What is teeth whitening?
Teeth whitening is a cosmetic procedure that involves the use of mild bleaching materials to gently lighten the colour of your teeth.
At Sherwood Park Dental we offer two different types of whitening – a power whitening system with use of an active laser light Zoom! done in the dental chair , or a take home whitening system which allows tooth whitening to be carried out safely and effectively in the privacy of your home.
How does it work?
The active ingredients in dental whitening products is usually either hydrogen peroxide or carbamide peroxide. Both the in-chair (Zoom!) and at-home systems work in essentially the same way. After the gel is applied to the surface of the teeth, the active ingredient is broken down, oxygen gets into the enamel on the teeth and the tooth colour becomes lighter.
With the Zoom system, a strong laser is shone on the teeth to speed up the chemical reaction of the whitening product. The procedure takes about an hour to one and a half hours and can make your teeth up to five shades lighter.
With the at-home system, you will be provided with plastic trays moulded to the shape of your teeth. A small amount of Whitening gel is placed in the trays and the trays are then placed in your mouth for up to an hour a day or overnight as prescribed. The at-home system usually takes between ten days to three weeks
For either system the plastic tray moulds are recommended as whitening may need to be topped up at home in the future.
Are there any side affects?
Teeth whitening is a completely safe and harmless procedure as long as it is carried out under the supervision of your dentist. The typical course of treatment has the same effect on teeth as drinking a glass of cola.
Sensitivity during or a few days after treatment is the most commonly reported side effect. However, we have found that it quickly disappears and is usually fully reversible. For those patients’ susceptible to sensitivity a special fluoride toothpaste will be prescribed alongside treatment to control sensitivity and ensure comfort throughout
What causes teeth to go yellow?
The most common causes of tooth discolouration are drinks such as red wine, coffee and tea, food such as curry, and smoking.
Discolouration penetrates the surface of the tooth so brushing alone will never restore your teeth to their original colour.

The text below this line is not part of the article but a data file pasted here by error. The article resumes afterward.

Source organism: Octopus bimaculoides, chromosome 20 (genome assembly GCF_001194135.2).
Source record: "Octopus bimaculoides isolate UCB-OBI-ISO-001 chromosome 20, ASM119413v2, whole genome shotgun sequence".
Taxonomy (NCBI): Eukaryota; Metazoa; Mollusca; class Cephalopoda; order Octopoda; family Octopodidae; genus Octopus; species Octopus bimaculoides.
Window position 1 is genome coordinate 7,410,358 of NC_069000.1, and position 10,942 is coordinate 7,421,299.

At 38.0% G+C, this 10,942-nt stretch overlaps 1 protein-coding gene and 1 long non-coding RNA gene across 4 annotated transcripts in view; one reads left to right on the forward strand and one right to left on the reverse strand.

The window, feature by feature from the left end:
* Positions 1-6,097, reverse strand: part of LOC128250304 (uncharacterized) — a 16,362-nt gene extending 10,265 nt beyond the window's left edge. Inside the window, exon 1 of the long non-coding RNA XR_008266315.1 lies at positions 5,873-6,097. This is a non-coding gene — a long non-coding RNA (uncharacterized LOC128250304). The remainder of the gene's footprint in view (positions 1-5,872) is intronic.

Other types of discolouration such as that caused by tetracycline medication and other certain types of staining may not respond well to dental whitening procedures so your dentist will ensure they have looked at your particular discolouration before they recommend this treatment.
How is it different from an over-the-counter whitening kit or whitening provided by my beautician or "whitening therapist"?
Many over-the-counter kits are dangerous because they contain acids and are abrasive. Teeth whitening toothpastes are less abrasive and may remove some superficial stains, but they will never affect the shade of your teeth.
Whitening carried out by a non-dental professional (such as by beauticians or "whitening therapists") is risky and unsafe. It's paramount that your teeth and gums are in a healthy state before any whitening treatment is performed, and only your dentist is able to carry out these checks. For example, if conditions such as open decay or erosion lesions are not caught and dealt with, it can result in severe sensitivity and in the worst case devitalisation (nerve damage) of teeth.
In addition, non-dental professionals may not be familiar with the different kinds of whitening products, what they contain and how they can affect your teeth and gums. They may not be familiar with safety procedures in protecting soft tissues when performing whitening treatments.
Finally, whilst treatments carried out by beauticians or "whitening therapists" may initially give what appears to be a good result, if they haven't used the right materials or proper procedures then the fade back may be very quick and you would likely need to keep topping up every couple of months.
Teeth whitening is not a simple procedure, and should only be carried out under the supervision of your dentist after a thorough checkup.
How long does teeth whitening last?
Depending on your diet, smoking habits, oral hygiene and other factors, teeth whitening lasts an average of a year and a half, after which some patients request a top-up.
In some specific cases a tooth that has “died” due to a history of trauma for example may discolour and under certain conditions internal bleaching of the tooth can be carried out to lighten the tooth from within without having to remove any tooth tissue for a veneer/ crown.
If you have a tooth that has discoloured and you want to see if this treatment is suitable for you please ask one of our dentists for more information at your next visit.